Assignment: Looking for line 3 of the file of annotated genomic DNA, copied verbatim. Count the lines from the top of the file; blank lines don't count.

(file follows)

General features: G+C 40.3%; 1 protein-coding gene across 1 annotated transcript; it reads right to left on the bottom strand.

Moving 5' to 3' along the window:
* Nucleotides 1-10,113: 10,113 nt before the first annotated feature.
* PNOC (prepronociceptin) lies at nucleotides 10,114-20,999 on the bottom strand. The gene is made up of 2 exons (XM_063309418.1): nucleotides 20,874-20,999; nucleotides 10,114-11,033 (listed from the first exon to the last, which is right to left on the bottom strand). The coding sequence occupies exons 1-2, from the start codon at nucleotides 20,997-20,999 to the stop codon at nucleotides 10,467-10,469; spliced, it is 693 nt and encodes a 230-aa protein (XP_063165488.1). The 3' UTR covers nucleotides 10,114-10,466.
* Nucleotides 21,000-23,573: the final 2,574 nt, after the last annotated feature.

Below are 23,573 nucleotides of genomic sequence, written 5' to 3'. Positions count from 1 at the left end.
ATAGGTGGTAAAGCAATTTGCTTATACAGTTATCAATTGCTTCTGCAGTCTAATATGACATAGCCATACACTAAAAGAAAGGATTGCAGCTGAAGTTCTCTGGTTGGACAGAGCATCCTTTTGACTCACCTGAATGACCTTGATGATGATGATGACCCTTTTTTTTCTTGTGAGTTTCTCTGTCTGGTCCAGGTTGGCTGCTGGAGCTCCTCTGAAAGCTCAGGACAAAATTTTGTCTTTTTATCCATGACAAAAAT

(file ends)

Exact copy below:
* Nucleotides 1-10,113: 10,113 nt before the first annotated feature.